How could we, here, in Egypt, overcome the nuclear predicament in which Israel has thrust us and to whose danger the explosions conducted in South East Asia last month has aroused us? Three questions need be answered in that regard: Is it true that a nuclear option should by necessity obstruct progress? Are nuclear weapons really of marginal impact in the course of the military conflict or the peaceful settlement of the Middle East crisis? Finally, what are the options available for Egypt to face the nuclear challenge?

To answer the first question, I must admit to some bewilderment. For why should a nuclear option run counter to progress? Progress in the Twentieth Century has been closely associated with nuclear technology, which has constituted an industrial revolution, in and by itself. A nuclear infrastructure is the equivalent of high discipline and high precision. A nuclear option thus translates into scientific progress.

Three observation are important in determining the real effect of Israel's nuclear arms on the course of military conflict or peaceful settlement in the Middle East region:
First : Israel has thrived on the concept of an inevitable clash between the Western civilization which gave the country its very existence, on the one side, and the Arab-Islamic civilization on the other. The fact of the matter is that a technology gap does exist between East and West which helped the Western countries colonize Arab and Muslim countries for a long period of time starting early in the 1800s up to middle of our present century.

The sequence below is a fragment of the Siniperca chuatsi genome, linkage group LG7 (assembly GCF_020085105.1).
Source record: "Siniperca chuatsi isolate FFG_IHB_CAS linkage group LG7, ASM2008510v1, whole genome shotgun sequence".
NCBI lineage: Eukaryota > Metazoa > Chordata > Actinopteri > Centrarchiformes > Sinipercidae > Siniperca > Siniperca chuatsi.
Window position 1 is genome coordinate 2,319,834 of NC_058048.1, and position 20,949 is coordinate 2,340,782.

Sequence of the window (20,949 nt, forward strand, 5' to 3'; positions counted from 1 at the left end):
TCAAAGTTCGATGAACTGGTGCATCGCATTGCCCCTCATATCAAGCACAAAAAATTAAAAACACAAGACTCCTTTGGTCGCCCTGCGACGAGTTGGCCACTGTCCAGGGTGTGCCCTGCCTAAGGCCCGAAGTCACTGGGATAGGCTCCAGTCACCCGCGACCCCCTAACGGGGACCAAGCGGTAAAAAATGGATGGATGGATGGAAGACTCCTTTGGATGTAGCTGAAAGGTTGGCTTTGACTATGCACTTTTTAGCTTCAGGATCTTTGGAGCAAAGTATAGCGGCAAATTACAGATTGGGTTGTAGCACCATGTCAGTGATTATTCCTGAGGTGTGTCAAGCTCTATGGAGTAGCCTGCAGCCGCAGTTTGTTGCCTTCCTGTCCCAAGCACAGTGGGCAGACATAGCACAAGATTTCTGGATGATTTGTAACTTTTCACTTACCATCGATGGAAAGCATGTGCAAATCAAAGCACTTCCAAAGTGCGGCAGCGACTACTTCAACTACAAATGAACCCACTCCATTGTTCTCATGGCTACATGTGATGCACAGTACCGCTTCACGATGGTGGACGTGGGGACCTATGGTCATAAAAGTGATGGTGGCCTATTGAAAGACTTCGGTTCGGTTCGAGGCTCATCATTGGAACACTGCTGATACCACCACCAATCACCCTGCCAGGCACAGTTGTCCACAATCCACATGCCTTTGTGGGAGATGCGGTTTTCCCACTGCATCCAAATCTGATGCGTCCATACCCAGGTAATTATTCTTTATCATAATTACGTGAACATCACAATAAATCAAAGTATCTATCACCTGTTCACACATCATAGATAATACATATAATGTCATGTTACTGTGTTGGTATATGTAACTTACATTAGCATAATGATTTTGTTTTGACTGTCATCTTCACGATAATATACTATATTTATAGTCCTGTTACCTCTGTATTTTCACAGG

Second : Nuclear armament has marked a watershed in Israel's history. Nuclearization has given Israel access to full US economic and military assistance, and has prevented an out-migration that could have torpedoed the Zionist dream

Third : Besides acknowledging Israel's possession of a nuclear deterrent which could be used to decide the winner in the country's battle of existence, Arabs have declared peace to be their strategic option which rules out any possibility of military confrontation at the present, in the very least .

What options are available for Egypt to face Israel's nuclear challenge is indeed the most complicated of all three questions. Egypt's strategy, in this connection, must rely on the following:
First : To push ahead for decisive progress in nuclear disarmament not only at the regional but also at the international levels. To achieve this, Egypt may invoke India's call for justice in applying the provisions of NPT with the purpose of eliminating rather than monopolizing the possession of nuclear weapons.

Second : To proceed ahead with promoting the peaceful use of nuclear energy by applying state-of-the-art technology. A 10-year program is recommended in which a nuclear infrastructure would be developed together with a scientific base capable of working at both peaceful and military applications.

The program could serve:
To advance technology applications in all fields.

To develop an edge for bargaining; when a blanket of secrecy is thrust on progress in the peaceful use of nuclear energy, world doubts would be stirred about Egypt turning to military applications.

To provide the requirements of military applications with the ultimate goal of producing nuclear weapons.

By: Salah Salem
Edited from Al Ahram